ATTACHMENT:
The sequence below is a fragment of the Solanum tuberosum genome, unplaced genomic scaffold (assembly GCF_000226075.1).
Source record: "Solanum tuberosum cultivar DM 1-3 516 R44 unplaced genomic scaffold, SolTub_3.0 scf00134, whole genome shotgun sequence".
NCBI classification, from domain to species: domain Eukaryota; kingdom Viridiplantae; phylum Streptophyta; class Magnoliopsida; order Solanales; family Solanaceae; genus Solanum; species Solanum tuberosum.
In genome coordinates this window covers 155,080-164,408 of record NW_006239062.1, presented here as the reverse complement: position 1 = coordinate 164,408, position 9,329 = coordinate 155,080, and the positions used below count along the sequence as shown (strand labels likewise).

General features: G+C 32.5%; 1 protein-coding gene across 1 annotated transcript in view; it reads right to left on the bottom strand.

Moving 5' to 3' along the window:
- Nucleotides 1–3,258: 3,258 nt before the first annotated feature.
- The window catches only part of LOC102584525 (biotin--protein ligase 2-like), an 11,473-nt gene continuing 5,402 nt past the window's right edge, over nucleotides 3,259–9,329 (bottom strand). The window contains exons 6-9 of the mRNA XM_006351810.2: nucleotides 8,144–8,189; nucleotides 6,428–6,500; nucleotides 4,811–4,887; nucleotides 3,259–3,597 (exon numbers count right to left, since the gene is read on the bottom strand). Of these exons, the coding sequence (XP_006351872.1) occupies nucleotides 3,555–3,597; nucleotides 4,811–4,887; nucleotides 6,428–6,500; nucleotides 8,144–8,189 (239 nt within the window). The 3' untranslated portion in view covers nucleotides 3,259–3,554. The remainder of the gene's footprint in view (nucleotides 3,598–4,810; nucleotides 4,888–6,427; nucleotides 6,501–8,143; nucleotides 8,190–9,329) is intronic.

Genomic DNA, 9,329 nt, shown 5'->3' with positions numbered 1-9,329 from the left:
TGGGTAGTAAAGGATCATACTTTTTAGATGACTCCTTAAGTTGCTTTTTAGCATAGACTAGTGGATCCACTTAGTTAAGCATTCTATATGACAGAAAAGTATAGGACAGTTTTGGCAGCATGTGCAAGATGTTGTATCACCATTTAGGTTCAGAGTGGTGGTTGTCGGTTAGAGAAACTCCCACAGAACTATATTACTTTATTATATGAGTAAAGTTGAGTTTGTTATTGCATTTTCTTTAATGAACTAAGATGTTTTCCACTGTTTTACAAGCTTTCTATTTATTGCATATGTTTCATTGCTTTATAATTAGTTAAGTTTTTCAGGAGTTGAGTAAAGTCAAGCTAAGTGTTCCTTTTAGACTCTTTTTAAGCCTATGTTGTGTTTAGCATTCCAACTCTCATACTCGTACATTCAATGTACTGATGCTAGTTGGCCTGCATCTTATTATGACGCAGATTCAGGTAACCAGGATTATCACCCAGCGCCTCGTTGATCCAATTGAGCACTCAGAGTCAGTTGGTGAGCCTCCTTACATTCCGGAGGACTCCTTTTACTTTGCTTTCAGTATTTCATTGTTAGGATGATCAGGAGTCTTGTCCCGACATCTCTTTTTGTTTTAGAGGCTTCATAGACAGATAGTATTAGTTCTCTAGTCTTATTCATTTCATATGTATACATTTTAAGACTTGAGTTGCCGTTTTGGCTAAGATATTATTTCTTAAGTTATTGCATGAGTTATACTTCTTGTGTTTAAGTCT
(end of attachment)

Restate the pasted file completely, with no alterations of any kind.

The sequence below is a fragment of the Solanum tuberosum genome, unplaced genomic scaffold (assembly GCF_000226075.1).
Source record: "Solanum tuberosum cultivar DM 1-3 516 R44 unplaced genomic scaffold, SolTub_3.0 scf00134, whole genome shotgun sequence".
NCBI classification, from domain to species: domain Eukaryota; kingdom Viridiplantae; phylum Streptophyta; class Magnoliopsida; order Solanales; family Solanaceae; genus Solanum; species Solanum tuberosum.
In genome coordinates this window covers 155,080-164,408 of record NW_006239062.1, presented here as the reverse complement: position 1 = coordinate 164,408, position 9,329 = coordinate 155,080, and the positions used below count along the sequence as shown (strand labels likewise).

General features: G+C 32.5%; 1 protein-coding gene across 1 annotated transcript in view; it reads right to left on the bottom strand.

Moving 5' to 3' along the window:
- Nucleotides 1–3,258: 3,258 nt before the first annotated feature.
- The window catches only part of LOC102584525 (biotin--protein ligase 2-like), an 11,473-nt gene continuing 5,402 nt past the window's right edge, over nucleotides 3,259–9,329 (bottom strand). The window contains exons 6-9 of the mRNA XM_006351810.2: nucleotides 8,144–8,189; nucleotides 6,428–6,500; nucleotides 4,811–4,887; nucleotides 3,259–3,597 (exon numbers count right to left, since the gene is read on the bottom strand). Of these exons, the coding sequence (XP_006351872.1) occupies nucleotides 3,555–3,597; nucleotides 4,811–4,887; nucleotides 6,428–6,500; nucleotides 8,144–8,189 (239 nt within the window). The 3' untranslated portion in view covers nucleotides 3,259–3,554. The remainder of the gene's footprint in view (nucleotides 3,598–4,810; nucleotides 4,888–6,427; nucleotides 6,501–8,143; nucleotides 8,190–9,329) is intronic.

Genomic DNA, 9,329 nt, shown 5'->3' with positions numbered 1-9,329 from the left:
TGGGTAGTAAAGGATCATACTTTTTAGATGACTCCTTAAGTTGCTTTTTAGCATAGACTAGTGGATCCACTTAGTTAAGCATTCTATATGACAGAAAAGTATAGGACAGTTTTGGCAGCATGTGCAAGATGTTGTATCACCATTTAGGTTCAGAGTGGTGGTTGTCGGTTAGAGAAACTCCCACAGAACTATATTACTTTATTATATGAGTAAAGTTGAGTTTGTTATTGCATTTTCTTTAATGAACTAAGATGTTTTCCACTGTTTTACAAGCTTTCTATTTATTGCATATGTTTCATTGCTTTATAATTAGTTAAGTTTTTCAGGAGTTGAGTAAAGTCAAGCTAAGTGTTCCTTTTAGACTCTTTTTAAGCCTATGTTGTGTTTAGCATTCCAACTCTCATACTCGTACATTCAATGTACTGATGCTAGTTGGCCTGCATCTTATTATGACGCAGATTCAGGTAACCAGGATTATCACCCAGCGCCTCGTTGATCCAATTGAGCACTCAGAGTCAGTTGGTGAGCCTCCTTACATTCCGGAGGACTCCTTTTACTTTGCTTTCAGTATTTCATTGTTAGGATGATCAGGAGTCTTGTCCCGACATCTCTTTTTGTTTTAGAGGCTTCATAGACAGATAGTATTAGTTCTCTAGTCTTATTCATTTCATATGTATACATTTTAAGACTTGAGTTGCCGTTTTGGCTAAGATATTATTTCTTAAGTTATTGCATGAGTTATACTTCTTGTGTTTAAGTCT